How to Make a Toy Rocket by Hand

Updated April 17, 2017

Making toy rockets at school or at home provides an unforgettable interactive learning experience for kids that will boost their excitement for space-related subjects. A variety of different models are available, but the ones that actually launch into the air are sure to impress.

Wrap a piece of 8 1/2-by-11-inch paper around the empty film canister to create a long tube. The lid of the film canister should be facing downward in the bottom end of the tube. Tape the paper tube closed so that it holds tightly wrapped around the film canister.

Cut a circle out of a piece of paper. Use a compass and protractor to trace the circle or trace a circular object onto the paper.

Find the centre of the circle cutout and draw a line from this halfway point to the outer edge of the paper. Cut this line and wrap the paper into a cone. Tape the edges closed.

Connect the nose cone to the paper tube, or the body of the rocket, with tape. You may also choose to add some paper fins to the bottom end of the rocket for stability.

Bring your rocket, toilet tissue, baking soda and vinegar to an outdoor location. If you are concerned about the launch being messy, set up a launch pad with newspapers or paper towels to absorb spillage.

Pour some baking soda onto two squares of toilet tissue. Wrap the edges of the toilet tissue around the baking soda to form a sealed bundle. Carefully pour some vinegar into the film canister. Experiment with the amounts of baking soda and vinegar you use to find out how much or how little works best. Place the baking soda bundle into the canister and quickly close the lid. Quickly place the rocket on the ground with the nose cone facing the sky and stand back. The rocket should launch into the air within a few seconds. If this does not occur, try quickly shaking up the baking soda/vinegar mixture before placing the rocket on the ground to launch.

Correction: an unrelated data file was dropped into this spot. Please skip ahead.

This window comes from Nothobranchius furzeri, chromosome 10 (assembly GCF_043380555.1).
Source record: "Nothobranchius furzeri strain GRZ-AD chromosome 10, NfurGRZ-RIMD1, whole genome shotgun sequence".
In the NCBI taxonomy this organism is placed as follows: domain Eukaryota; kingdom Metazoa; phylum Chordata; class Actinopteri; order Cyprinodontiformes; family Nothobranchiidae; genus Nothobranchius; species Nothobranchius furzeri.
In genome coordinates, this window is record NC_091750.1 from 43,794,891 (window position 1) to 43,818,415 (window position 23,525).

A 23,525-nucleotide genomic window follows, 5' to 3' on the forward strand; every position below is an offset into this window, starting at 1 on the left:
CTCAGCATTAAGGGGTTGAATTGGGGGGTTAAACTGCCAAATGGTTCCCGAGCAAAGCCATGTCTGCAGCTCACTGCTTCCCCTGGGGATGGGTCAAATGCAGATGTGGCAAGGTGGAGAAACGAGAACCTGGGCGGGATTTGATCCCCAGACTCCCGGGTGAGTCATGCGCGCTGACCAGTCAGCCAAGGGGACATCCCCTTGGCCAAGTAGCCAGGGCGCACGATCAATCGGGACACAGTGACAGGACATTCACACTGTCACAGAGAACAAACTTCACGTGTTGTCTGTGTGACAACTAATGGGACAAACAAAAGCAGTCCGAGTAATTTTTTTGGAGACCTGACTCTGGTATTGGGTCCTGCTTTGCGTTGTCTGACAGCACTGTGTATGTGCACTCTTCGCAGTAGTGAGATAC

Use the kind of film canister with a lid that fits around the inside as opposed to the kind with a lid that fastens around the outside. Keep your rocket as lightweight as possible to increase the heights it can reach.


While the rocket may be constructed indoors, it is meant to be launched outdoors. The chemical reaction from the baking soda and vinegar causes the lid of the canister to pop off, meaning the contents of the canister will inevitably spill out and the rocket will be propelled high off the ground. This makes it unsuitable for an indoor environment.

Things You'll Need

  • 8 1/2-by-11-inch paper
  • Empty plastic 35mm film canister
  • Tape
  • Baking soda
  • Vinegar
  • Paper towels or newspaper
  • Toilet tissue
  • Scissors
  • Compass/protractor
  • Safety goggles or glasses
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About the Author

Megan Burns is a graduate from Denison University in Granville, Ohio, where she received her Bachelor of Arts in political science and Spanish. She has been writing professionally since May 2009 with a Washington, D.C. entertainment blog called Brightest Young Things. Her areas of expertise include music, film and travel.